“Considering what happened,” Prof said, “I figured you’d be planning to do something brash.”

“Here to stop me, sir?” Val asked, voice cold.

“Sparks no,” Prof said. “I’m here to help.”

Val’s expression cracked, a hint of a smile tugging at her lips. She nodded to me. “That’s Steelslayer?”

“Yes,” Prof said as I finally stepped out of my cover.

“Excellent reflexes,” Val said, looking me up and down. “Terrible fashion sense. Mizzy, where the hell are you?”

“Sorry!” that voice from before came again, followed by clanks. “Coming!”

I stepped up beside Tia as I spotted a young black woman climbing down from a catwalk above, a sniper rifle slung over her shoulder. She hit the ground and jogged toward us, a bounce in her step. She wore jeans and a short jacket, with a tight white shirt underneath. She had her hair braided in cornrows on the top, and it exploded into a frizzy puff behind her head.

Tia and Prof looked at Val; Tia cocked an eyebrow.

“Mizzy is quite capable,” Val said. “She’s just a little …”

As Mizzy scuttled toward us, she tried to duck under the front of a half-assembled jeep that was up on risers. However, the rifle over her shoulder stuck up too high, and it clanged against the front of the jeep, pushing her backward. She gasped, grabbing the jeep as if to steady it—though it hadn’t budged. Then she patted it as if in apology.

She was maybe seventeen years old or so, and had a cute face with round features and creamy brown skin. She smiles too wide to be a refugee, I thought as she ran over and saluted Prof. Where has she been living that hasn’t beaten that bubbly nature out of her? I wondered.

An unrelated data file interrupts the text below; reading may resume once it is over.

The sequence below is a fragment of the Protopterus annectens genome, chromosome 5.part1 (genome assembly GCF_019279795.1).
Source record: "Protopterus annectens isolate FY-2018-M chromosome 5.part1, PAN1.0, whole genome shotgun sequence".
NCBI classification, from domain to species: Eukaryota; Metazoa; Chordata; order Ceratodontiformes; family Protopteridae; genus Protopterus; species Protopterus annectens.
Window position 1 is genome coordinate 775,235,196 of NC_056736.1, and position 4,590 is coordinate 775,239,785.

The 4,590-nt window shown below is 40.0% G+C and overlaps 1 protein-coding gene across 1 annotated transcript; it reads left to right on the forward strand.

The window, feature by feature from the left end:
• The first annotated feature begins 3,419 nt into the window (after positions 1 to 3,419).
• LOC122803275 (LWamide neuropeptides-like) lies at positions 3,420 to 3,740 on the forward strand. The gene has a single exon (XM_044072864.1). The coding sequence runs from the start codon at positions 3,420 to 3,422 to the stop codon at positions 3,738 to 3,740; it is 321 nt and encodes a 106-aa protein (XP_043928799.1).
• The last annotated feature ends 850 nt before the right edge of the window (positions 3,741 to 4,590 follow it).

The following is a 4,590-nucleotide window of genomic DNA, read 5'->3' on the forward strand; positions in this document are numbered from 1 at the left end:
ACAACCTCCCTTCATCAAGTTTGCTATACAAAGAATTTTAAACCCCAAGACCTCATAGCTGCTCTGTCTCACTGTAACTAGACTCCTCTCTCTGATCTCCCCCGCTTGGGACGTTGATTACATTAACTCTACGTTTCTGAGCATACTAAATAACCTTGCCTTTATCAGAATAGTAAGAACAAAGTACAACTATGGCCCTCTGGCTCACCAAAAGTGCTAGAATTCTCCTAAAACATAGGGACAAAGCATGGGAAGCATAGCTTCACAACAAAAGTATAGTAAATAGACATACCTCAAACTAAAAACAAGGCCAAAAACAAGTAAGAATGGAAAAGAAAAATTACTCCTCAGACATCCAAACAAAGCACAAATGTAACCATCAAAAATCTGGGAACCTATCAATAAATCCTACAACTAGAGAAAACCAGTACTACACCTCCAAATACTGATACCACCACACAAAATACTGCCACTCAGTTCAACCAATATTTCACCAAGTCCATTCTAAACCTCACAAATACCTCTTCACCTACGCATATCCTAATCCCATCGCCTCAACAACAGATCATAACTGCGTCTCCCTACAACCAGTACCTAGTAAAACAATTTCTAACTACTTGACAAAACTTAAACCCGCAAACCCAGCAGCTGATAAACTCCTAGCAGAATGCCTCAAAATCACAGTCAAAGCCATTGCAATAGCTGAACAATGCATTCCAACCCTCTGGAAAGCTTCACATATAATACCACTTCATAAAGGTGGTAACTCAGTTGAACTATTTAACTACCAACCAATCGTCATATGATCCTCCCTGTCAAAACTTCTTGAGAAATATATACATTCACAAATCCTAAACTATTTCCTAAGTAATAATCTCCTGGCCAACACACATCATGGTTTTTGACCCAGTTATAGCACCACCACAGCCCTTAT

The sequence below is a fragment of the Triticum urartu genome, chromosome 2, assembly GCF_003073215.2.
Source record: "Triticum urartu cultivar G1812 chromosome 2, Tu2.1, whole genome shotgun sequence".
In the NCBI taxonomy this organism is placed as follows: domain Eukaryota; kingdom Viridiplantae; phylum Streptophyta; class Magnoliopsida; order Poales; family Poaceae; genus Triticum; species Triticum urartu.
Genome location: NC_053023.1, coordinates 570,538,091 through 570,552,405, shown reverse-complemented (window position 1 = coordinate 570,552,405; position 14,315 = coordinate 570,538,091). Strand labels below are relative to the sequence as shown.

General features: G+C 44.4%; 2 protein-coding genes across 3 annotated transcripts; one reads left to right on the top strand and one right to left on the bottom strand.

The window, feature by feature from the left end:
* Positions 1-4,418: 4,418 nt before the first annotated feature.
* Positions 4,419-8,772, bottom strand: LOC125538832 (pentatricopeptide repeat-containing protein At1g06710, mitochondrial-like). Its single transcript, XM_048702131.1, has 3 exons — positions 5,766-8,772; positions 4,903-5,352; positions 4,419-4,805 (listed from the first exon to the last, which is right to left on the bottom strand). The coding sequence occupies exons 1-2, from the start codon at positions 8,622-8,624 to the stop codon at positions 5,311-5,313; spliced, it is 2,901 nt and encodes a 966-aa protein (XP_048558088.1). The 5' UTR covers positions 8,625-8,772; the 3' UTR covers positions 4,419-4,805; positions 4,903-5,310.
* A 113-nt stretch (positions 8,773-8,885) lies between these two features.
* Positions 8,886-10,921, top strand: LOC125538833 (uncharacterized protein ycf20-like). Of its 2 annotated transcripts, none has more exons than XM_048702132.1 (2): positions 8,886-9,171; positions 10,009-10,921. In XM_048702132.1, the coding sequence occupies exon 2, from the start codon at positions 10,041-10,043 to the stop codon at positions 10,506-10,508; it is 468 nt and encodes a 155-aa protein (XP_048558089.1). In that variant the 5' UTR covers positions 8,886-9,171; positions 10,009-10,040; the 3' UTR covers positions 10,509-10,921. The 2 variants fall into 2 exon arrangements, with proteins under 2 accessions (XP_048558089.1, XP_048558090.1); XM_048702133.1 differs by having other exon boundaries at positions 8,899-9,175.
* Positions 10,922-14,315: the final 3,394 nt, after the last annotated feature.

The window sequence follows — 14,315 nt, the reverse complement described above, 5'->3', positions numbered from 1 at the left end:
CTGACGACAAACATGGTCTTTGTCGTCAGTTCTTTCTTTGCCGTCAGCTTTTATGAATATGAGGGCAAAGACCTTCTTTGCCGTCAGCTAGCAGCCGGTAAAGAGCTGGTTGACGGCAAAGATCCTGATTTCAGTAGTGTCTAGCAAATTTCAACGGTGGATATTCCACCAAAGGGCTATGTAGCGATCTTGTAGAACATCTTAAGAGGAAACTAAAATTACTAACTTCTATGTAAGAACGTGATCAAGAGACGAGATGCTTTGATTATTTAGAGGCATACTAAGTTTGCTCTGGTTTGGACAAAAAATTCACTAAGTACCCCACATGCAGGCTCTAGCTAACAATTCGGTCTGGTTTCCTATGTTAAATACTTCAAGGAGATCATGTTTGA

“Where’s Exel?” Tia asked.

“Watching the boat,” Val said.

Prof nodded, then pointed at Val. “David, meet Valentine, leader of this cell of the Reckoners. She and hers have been living in Babylon Restored for the last two years, doing reconnaissance on Regalia. You obey orders from her as if they came from me. Understand?”

“Got it. Val, are you point?”

Val’s expression darkened. “Operations,” she said, giving no indication why my words had bothered her. “Though if Tia is going to be joining this crew …”

“I am,” Tia said.

“Then,” Val said, “she’ll probably run operations. I’d rather be in the field anyway. But I don’t run point. I do heavy weapons and vehicle support.”

Prof nodded, gesturing toward Mizzy. “And this is Missouri Williams, I assume?”

“Excited to meet you, sir!” Mizzy said. She seemed the type to be excited about pretty much everything. “I’m the team’s new sniper. Before, I did repairs and equipment, and I have experience with demolitions. I’m training to run point, sir!”

“Like hell you are,” Val said. “She’s good with a rifle, Prof. Sam had kind of taken her under his wing.…”

Probably the person they lost recently, I thought, reading Prof’s stiff expression, Tia’s look of sorrow. Sam. I guessed he’d been their point man, the one who shouldered the most danger—interacting with Epics and drawing them into the traps.

It was the job I did in our team. The job Megan had done before she left. I didn’t know Sam, but it was hard not to feel a surge of empathy for the fallen man. He’d died fighting back.

But Megan had not been responsible, no matter what Prof claimed.

“Glad to have you, Mizzy,” Prof said, voice even. I sensed a healthy dose of skepticism in that tone, but that was only because I knew him pretty well. “Go pull our jeep into the garage. David, go with her, scope out just in case.”